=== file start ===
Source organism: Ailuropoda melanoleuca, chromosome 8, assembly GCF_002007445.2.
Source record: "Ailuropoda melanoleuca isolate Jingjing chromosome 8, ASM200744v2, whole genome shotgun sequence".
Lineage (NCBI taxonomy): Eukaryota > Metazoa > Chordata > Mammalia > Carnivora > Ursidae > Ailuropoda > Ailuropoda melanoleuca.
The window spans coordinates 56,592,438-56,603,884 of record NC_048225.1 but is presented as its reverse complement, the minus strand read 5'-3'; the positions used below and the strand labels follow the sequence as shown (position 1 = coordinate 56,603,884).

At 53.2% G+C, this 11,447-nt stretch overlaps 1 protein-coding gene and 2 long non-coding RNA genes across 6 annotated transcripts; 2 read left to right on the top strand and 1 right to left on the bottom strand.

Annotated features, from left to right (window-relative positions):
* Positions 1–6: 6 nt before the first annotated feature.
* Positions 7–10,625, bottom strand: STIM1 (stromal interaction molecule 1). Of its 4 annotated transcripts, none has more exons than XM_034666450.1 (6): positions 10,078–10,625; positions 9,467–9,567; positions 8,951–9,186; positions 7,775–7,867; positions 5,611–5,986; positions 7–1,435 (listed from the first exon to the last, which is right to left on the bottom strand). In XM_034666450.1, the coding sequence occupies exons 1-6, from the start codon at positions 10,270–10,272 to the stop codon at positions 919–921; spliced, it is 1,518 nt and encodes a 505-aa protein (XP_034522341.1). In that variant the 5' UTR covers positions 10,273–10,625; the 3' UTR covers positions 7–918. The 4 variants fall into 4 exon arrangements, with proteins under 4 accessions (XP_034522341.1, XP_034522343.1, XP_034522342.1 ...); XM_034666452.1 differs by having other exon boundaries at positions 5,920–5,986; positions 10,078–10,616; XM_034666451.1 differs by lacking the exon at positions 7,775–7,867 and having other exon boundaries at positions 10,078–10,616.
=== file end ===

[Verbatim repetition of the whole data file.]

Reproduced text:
Source organism: Ailuropoda melanoleuca, chromosome 8, assembly GCF_002007445.2.
Source record: "Ailuropoda melanoleuca isolate Jingjing chromosome 8, ASM200744v2, whole genome shotgun sequence".
Lineage (NCBI taxonomy): Eukaryota > Metazoa > Chordata > Mammalia > Carnivora > Ursidae > Ailuropoda > Ailuropoda melanoleuca.
The window spans coordinates 56,592,438-56,603,884 of record NC_048225.1 but is presented as its reverse complement, the minus strand read 5'-3'; the positions used below and the strand labels follow the sequence as shown (position 1 = coordinate 56,603,884).

At 53.2% G+C, this 11,447-nt stretch overlaps 1 protein-coding gene and 2 long non-coding RNA genes across 6 annotated transcripts; 2 read left to right on the top strand and 1 right to left on the bottom strand.

Annotated features, from left to right (window-relative positions):
* Positions 1–6: 6 nt before the first annotated feature.
* Positions 7–10,625, bottom strand: STIM1 (stromal interaction molecule 1). Of its 4 annotated transcripts, none has more exons than XM_034666450.1 (6): positions 10,078–10,625; positions 9,467–9,567; positions 8,951–9,186; positions 7,775–7,867; positions 5,611–5,986; positions 7–1,435 (listed from the first exon to the last, which is right to left on the bottom strand). In XM_034666450.1, the coding sequence occupies exons 1-6, from the start codon at positions 10,270–10,272 to the stop codon at positions 919–921; spliced, it is 1,518 nt and encodes a 505-aa protein (XP_034522341.1). In that variant the 5' UTR covers positions 10,273–10,625; the 3' UTR covers positions 7–918. The 4 variants fall into 4 exon arrangements, with proteins under 4 accessions (XP_034522341.1, XP_034522343.1, XP_034522342.1 ...); XM_034666452.1 differs by having other exon boundaries at positions 5,920–5,986; positions 10,078–10,616; XM_034666451.1 differs by lacking the exon at positions 7,775–7,867 and having other exon boundaries at positions 10,078–10,616.